The Great White North


So the residency. It sounds lovely and everything, and it was for a bit, but I really got nailed by the lack of sunlight and sheer loneliness- it was a hard trip. The good news was I saw some beautiful sights and produced a lot of art, but it was one of the most psychologically alienating experiences I’ve ever had. I kept thinking of Bergman and rented Persona when I got home and was flat on my back last week with some malady.

So yes, the Icelandic folks were not as forthcoming as I had hoped. I was under the impression according to the residency materials I was there to get to know the towns people, yet after the first week everyone just kind of disappeared. I have been told this is typical because it was Christmas, but it was confusing.

I was prepared to give a lecture, have a small exhibit during my stay there, and this never materialized. There was a guest book in the studio from previous artists that showed most guests did indeed have an exhibit, talk and interaction yet when the days marched on and the office running the residency stayed closed I realized this was to never happen. No one ever swung by to see if everything was okay, or said good bye, and on my last morning as the taxi waited for me to go to the airport, I placed the Gueststudio key through the mail slot.

I never once during my month even shared a meal with anyone (Except for with the one American I met during my lava excursion). During the block of days that constitute the holiday (4 days) the entire town shut down with not even a restaurant staying open (luckily I found this out from the tourist office), so I was basically barricaded in the studio, alone watching my two channels of Icelandic television, drinking wine by myself. Boo hoo! On Christmas eve, when I realized that I would not be invited any where most likely, I broke open the special wine I had been saving in case of such invites, and drank it. And I know, such is life.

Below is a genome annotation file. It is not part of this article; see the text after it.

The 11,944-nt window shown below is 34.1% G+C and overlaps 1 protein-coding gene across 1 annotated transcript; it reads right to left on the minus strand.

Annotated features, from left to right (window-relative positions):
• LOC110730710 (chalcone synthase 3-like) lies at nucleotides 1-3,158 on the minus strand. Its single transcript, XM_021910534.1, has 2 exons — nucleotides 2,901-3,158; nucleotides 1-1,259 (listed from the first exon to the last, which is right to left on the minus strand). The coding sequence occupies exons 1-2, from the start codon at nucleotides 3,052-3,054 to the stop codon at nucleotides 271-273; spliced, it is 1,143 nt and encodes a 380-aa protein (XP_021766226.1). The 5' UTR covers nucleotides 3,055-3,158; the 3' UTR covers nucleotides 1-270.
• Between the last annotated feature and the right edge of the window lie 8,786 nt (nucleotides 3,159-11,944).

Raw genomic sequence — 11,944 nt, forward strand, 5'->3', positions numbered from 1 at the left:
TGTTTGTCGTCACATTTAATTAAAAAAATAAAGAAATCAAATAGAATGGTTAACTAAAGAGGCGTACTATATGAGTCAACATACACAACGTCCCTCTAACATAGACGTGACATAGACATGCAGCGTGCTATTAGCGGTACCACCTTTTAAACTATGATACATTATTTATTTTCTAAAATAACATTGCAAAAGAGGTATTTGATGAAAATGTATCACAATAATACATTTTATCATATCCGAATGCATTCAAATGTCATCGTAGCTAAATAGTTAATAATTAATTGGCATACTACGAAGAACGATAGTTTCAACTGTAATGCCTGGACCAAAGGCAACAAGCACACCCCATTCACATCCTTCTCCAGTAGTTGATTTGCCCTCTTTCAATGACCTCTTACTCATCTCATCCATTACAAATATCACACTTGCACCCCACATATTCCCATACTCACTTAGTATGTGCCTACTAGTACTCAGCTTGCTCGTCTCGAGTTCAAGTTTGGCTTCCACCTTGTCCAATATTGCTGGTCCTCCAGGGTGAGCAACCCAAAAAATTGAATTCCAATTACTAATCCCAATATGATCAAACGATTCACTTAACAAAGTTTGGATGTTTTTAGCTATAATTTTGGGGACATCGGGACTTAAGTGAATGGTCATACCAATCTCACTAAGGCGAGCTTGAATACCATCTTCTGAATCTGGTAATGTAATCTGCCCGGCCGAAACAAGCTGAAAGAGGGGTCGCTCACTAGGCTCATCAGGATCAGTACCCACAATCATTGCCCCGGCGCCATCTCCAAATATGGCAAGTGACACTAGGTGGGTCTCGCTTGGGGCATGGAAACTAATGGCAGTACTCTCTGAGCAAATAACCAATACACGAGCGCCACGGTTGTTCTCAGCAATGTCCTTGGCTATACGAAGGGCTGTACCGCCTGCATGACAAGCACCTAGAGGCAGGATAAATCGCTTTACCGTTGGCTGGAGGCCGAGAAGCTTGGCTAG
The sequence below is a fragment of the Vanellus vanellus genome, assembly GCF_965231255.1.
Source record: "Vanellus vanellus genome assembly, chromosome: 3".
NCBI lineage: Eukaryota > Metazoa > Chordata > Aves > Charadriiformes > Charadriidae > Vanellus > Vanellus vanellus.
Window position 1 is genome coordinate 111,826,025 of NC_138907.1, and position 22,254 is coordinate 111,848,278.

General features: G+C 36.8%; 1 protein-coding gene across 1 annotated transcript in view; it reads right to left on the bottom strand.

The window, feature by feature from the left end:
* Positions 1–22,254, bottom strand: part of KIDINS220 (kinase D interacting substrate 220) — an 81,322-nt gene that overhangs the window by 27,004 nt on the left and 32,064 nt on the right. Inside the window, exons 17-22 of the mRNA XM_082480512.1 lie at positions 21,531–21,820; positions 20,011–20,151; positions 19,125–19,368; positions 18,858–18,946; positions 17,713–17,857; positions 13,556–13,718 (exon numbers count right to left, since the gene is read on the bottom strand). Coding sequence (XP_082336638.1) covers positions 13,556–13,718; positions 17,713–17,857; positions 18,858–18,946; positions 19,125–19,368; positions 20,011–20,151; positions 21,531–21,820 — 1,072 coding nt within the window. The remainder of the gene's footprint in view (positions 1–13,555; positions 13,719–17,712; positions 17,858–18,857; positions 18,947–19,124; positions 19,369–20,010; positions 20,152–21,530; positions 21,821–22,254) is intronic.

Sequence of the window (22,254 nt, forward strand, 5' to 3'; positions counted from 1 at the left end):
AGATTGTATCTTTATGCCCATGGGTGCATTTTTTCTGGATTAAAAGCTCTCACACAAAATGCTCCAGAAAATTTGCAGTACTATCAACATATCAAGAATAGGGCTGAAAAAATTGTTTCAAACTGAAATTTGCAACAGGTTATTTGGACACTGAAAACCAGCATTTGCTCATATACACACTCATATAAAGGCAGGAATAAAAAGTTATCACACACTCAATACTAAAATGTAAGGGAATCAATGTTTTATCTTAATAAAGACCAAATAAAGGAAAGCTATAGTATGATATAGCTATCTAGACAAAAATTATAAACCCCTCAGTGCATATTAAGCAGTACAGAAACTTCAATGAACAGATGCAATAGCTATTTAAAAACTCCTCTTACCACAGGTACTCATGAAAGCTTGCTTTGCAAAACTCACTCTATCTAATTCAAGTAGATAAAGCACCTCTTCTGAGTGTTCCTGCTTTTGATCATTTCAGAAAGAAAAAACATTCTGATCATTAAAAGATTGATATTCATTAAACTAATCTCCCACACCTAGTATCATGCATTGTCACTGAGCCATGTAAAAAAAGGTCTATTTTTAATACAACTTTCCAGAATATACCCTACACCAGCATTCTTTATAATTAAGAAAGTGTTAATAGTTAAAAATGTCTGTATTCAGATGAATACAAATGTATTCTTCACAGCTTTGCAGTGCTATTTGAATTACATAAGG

Don’t get me wrong, there were moments of good. Even though most everything was shut down for the winter I was able to take two excursions, one guided out into the lava beds and glorious nature, one to a whaling town, 30 miles south of the Arctic Circle. Strangely they were wonderfully lovely up there in this town of 2,500 and two separate blessed souls opened their museums for me, gave me personal tours- I was incredibly touched. Someone even said hi to me on the street, it was odd (most Icelanders, similar to New Yorkers look at their feet as you approach). It was a day that made me feel sane again.